When it comes to studying the life of Abraham Lincoln, this book provided a nice change of pace. After reading Doris Goodwin's Team of Rivals, I didnt think there was much more to learn about Lincoln, though I still felt uninformed as to what he was like as a person on a one-to-one basis. Author David H. Donald also felt that was an area requiring further research. There were no shocking revelations in this book. Donald's approach was as a serious historian, seeking verification of all details be When it comes to studying the life of Abraham Lincoln, this book provided a nice change of pace. After reading Doris Goodwin's Team of Rivals, I didnt think there was much more to learn about Lincoln, though I still felt uninformed as to what he was like as a person on a one-to-one basis. Author David H. Donald also felt that was an area requiring further research. There were no shocking revelations in this book. Donald's approach was as a serious historian, seeking verification of all details before accepting them as historical fact. For the most part he confirmed Lincoln as an unusually reserved individual who seldom revealed his inner self. Most interesting to me was Lincoln's choice of the people with whom he preferred to spend a great deal of his time during his presidency. Most amusing were the apparently exaggerated tales some of his friends and acquaintances told after his assassination. This book wasn't all that exciting, but played a significant role in expanding my understanding of Abraham Lincoln the person.

  11. 5 out of 5

    Jim

    I learned from this book that Lincoln started his Presidential campaign prep in 1959 with a number of politically knowledgeable and experienced individuals in Illinois who admired him and were willing to work for him. Some of them were rivals with each other on different issues, but saw Lincoln as a person who they could depend upon as being a knowledgeable, competent and reasonable person. I also learned that having the Republican convention in Chicago that year was significant. Lincoln probably I learned from this book that Lincoln started his Presidential campaign prep in 1959 with a number of politically knowledgeable and experienced individuals in Illinois who admired him and were willing to work for him. Some of them were rivals with each other on different issues, but saw Lincoln as a person who they could depend upon as being a knowledgeable, competent and reasonable person. I also learned that having the Republican convention in Chicago that year was significant. Lincoln probably would not have received the Republican nomination had the convention been in any other state. I also learned that Lincoln was the prime organizer and manager of his campaign. He wrote all his speeches and had the benefit of the day of having the speeches printed, as was done with other candidates, in many of the newspapers across the country. People were able to learn about Lincoln from his own words, and Lincoln was a very effective speaker. He stood behind his principles and was able to articulate them in a convincing manner. A good read.

  12. 4 out of 5

    Cami

    The most pleasant thing about this biography is the angle. It shows the life of Abraham Lincoln through his relations with the handful of close friends he had. Seemingly just one or two for different stages of his life. This volume assumes a cursory knowledge of Lincoln's general time line and presents information from letters and diaries from his friends. Reading this was enjoyable and informative. It only got a bit tedious when it spoke of Lincoln's Secretary of State William Henry Seward. Thi The most pleasant thing about this biography is the angle. It shows the life of Abraham Lincoln through his relations with the handful of close friends he had. Seemingly just one or two for different stages of his life. This volume assumes a cursory knowledge of Lincoln's general time line and presents information from letters and diaries from his friends. Reading this was enjoyable and informative. It only got a bit tedious when it spoke of Lincoln's Secretary of State William Henry Seward. This book does make you pity Lincoln. It seems he really never had anyone to which he could completely unburden himself. It was through these few men he could laugh with and discuss some things with that he kept his sanity under the great pressure of being the President of the United States during the greatest internal conflict of this nation.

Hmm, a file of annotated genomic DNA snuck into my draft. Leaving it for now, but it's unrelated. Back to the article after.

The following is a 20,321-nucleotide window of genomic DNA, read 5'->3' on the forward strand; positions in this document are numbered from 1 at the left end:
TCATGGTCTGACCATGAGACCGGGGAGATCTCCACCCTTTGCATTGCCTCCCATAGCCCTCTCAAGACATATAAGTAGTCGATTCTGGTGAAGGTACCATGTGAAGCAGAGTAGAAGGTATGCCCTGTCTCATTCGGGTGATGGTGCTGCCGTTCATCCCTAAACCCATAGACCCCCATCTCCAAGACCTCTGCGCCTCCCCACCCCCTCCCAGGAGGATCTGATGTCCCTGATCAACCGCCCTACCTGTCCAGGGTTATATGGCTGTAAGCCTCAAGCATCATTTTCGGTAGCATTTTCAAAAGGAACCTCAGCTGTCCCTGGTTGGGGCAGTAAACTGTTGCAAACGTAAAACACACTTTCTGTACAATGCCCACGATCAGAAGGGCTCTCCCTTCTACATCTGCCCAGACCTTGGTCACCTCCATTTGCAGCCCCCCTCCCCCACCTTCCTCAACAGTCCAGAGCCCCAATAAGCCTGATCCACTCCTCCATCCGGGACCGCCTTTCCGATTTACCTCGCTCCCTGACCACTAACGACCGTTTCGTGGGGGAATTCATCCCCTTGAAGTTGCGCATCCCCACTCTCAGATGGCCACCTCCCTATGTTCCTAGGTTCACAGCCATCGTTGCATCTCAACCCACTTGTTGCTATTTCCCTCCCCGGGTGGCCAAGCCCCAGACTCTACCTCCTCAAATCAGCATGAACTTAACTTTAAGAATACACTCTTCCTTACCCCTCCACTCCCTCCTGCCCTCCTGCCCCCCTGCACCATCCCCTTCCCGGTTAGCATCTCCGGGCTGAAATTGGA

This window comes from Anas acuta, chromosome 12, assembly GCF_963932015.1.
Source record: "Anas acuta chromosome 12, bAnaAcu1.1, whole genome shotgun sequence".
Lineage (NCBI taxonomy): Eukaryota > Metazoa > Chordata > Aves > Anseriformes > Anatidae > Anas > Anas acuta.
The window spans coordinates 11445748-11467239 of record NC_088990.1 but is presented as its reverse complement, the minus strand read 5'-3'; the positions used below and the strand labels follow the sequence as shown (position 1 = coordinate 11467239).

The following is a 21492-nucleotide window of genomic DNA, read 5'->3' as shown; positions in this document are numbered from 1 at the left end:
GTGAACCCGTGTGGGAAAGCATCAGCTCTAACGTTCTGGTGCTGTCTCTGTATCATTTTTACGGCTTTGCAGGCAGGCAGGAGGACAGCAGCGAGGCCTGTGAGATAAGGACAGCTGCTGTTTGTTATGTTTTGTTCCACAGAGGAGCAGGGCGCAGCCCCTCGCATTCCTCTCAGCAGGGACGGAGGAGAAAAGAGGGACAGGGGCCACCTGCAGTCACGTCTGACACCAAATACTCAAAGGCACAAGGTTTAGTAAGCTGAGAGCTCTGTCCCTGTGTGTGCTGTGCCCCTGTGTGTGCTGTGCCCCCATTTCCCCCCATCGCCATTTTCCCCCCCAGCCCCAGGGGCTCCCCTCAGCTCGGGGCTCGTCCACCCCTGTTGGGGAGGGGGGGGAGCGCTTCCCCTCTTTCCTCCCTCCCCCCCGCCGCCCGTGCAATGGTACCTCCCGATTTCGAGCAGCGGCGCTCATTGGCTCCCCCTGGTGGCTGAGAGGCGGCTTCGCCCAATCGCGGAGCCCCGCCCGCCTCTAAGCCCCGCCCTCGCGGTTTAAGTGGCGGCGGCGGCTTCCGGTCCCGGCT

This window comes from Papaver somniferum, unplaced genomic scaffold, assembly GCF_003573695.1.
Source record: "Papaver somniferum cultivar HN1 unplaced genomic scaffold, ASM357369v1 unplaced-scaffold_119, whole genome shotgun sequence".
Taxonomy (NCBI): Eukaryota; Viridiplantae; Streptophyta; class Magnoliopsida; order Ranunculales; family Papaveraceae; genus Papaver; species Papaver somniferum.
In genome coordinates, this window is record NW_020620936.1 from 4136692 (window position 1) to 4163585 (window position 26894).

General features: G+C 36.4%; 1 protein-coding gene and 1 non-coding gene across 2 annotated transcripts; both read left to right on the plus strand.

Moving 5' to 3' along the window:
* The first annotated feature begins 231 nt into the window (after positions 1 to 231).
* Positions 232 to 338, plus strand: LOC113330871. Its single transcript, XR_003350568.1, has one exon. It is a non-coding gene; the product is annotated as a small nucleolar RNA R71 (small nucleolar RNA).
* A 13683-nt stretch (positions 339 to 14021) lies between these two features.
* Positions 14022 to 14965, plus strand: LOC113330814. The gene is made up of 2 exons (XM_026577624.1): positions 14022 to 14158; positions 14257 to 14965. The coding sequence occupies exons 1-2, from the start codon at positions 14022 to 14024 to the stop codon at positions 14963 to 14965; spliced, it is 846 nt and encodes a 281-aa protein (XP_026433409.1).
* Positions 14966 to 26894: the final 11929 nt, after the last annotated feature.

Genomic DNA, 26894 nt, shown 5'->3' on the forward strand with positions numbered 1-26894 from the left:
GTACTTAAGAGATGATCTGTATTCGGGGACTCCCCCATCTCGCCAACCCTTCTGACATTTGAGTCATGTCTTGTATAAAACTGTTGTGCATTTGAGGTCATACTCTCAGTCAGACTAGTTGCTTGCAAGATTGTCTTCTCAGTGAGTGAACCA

13. 5 out of 5

    Marigold

    I learned some interesting things about Lincoln that I didn't know before. This book seems almost like a "companion book" to Donald's larger works on Lincoln, that I haven't read. It's written in chapters devoted to each of Lincoln's friends, & therefore doesn't follow Lincoln's life in chronological order. (Well, it does, but some of the chapters overlap.) I'm pretty linear so I found that a little disconcerting! But overall it was interesting. Maybe I didn't follow it as closely as I could hav I learned some interesting things about Lincoln that I didn't know before. This book seems almost like a "companion book" to Donald's larger works on Lincoln, that I haven't read. It's written in chapters devoted to each of Lincoln's friends, & therefore doesn't follow Lincoln's life in chronological order. (Well, it does, but some of the chapters overlap.) I'm pretty linear so I found that a little disconcerting! But overall it was interesting. Maybe I didn't follow it as closely as I could have because I'm trying to read a book on Buddhism at the same time! (Yes, this linear thinker is trying to read a book on Buddhism! It's going to help me be less linear, right?! But that's another review....)